As more delivery vehicles come into our city streets cities are looking for solutions to reduce freight-related congestion and improve the use of commercial load/unload zones. Among the possible solutions are common carrier locker systems (CCLS). The concept behind CCLS is to create the density that will allow carriers to leave parcels in one single secure, accessible area in a building.
Urban Freight Lab
The Urban Freight Lab (UFL), a project of the University of Washington’s Supply Chain Transportation & Logistics Center, will pilot test innovations that could reduce congestion caused by urban freight vehicles and make commercial load/unload zones more productive. One of these innovations is placing common carrier locker systems near commercial load/unload zones and transit stops. Today, companies like Amazon and UPS have their own branded parcel locker systems.
With a locker system, deliverer and recipient do not need to be at the same place at the same time, thereby reducing the number of failed deliveries (and repeat trips). Because the driver can leave all parcels in one place rather than having to go “floor to floor, door to door,” time spent inside buildings decreases, thereby boosting turnover at the load/unload zone at the building.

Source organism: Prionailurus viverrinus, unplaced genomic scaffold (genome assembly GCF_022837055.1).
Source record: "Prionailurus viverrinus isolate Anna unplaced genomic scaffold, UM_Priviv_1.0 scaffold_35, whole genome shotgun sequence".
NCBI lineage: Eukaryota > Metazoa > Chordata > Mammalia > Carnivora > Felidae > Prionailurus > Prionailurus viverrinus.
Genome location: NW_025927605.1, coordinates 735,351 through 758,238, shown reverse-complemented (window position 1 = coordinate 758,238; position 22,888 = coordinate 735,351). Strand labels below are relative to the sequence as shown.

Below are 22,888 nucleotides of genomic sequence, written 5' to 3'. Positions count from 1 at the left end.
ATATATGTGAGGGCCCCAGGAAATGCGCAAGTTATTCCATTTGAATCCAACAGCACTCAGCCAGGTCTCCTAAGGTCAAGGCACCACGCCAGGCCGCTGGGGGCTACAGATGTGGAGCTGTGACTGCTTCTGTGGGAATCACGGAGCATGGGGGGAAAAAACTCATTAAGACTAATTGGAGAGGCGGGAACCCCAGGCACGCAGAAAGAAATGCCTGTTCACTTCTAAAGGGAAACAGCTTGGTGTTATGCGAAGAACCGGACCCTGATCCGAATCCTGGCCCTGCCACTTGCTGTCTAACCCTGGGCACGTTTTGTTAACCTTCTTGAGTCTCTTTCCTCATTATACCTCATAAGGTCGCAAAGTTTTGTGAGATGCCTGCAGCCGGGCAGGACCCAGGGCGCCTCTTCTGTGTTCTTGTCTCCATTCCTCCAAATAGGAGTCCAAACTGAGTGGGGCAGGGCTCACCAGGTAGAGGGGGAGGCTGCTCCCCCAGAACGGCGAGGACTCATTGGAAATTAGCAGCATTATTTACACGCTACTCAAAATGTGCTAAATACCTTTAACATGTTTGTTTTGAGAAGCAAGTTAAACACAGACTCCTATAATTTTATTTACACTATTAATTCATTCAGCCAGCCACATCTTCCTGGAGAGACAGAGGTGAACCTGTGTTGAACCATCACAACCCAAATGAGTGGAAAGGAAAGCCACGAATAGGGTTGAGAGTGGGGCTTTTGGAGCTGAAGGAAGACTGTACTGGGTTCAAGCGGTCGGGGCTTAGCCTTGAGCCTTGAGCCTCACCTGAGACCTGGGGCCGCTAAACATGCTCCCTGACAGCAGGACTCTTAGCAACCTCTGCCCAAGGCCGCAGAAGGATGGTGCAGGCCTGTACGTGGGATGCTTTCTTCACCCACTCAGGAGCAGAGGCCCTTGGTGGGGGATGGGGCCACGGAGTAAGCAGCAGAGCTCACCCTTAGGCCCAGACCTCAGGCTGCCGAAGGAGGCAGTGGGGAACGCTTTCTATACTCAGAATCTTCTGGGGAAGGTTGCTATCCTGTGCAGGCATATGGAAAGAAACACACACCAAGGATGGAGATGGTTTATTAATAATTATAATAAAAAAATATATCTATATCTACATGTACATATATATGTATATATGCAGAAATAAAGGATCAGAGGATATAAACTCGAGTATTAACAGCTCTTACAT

This Spring UFL piloted a CCLS at the Seattle Municipal Tower. The pilot found that the lockers reduced the time truck drivers spent in the tower by 78 percent, from 27 minutes down to 5.6 minutes, and reduced failed deliveries to zero.
According to Alexander Laska of ENO Transportation Weekly UFL is planning a longer pilot at the Tower to collect data on seasonal usage patterns, recruit more participants, and site lockers next to the commercial load/unload zone to further reduce delivery time. They also recommend these programs ensure enough space for expansion (more participants will, of course, require more locker space), establish a time limit for keeping packages in the lockers before they are returned to sender and integrate the locker system into carriers’ logistics platforms. UFL has identified five potential sites at three Link light rail stations to place CCLS so that people can pick up their packages on their way home.
The UFL study also identified limitations. Some failed deliveries were packages sent to the wrong address, which a locker would not solve. About 60 percent of the parcels delivered after the lockers were installed were oversized, so many of them did not fit in the locker.
Moreover, 82 percent of the trucks in the Tower loading bay over data collection period were not there for parcel pick-ups or deliveries, but rather for construction, furniture delivery, and repair services. They parked longer at the commercial load/unload zones, than parcel delivery trucks.
UFL found that advance marketing and communication is needed, both to make potential participants aware of the new delivery options and also to ensure they participate in the right way.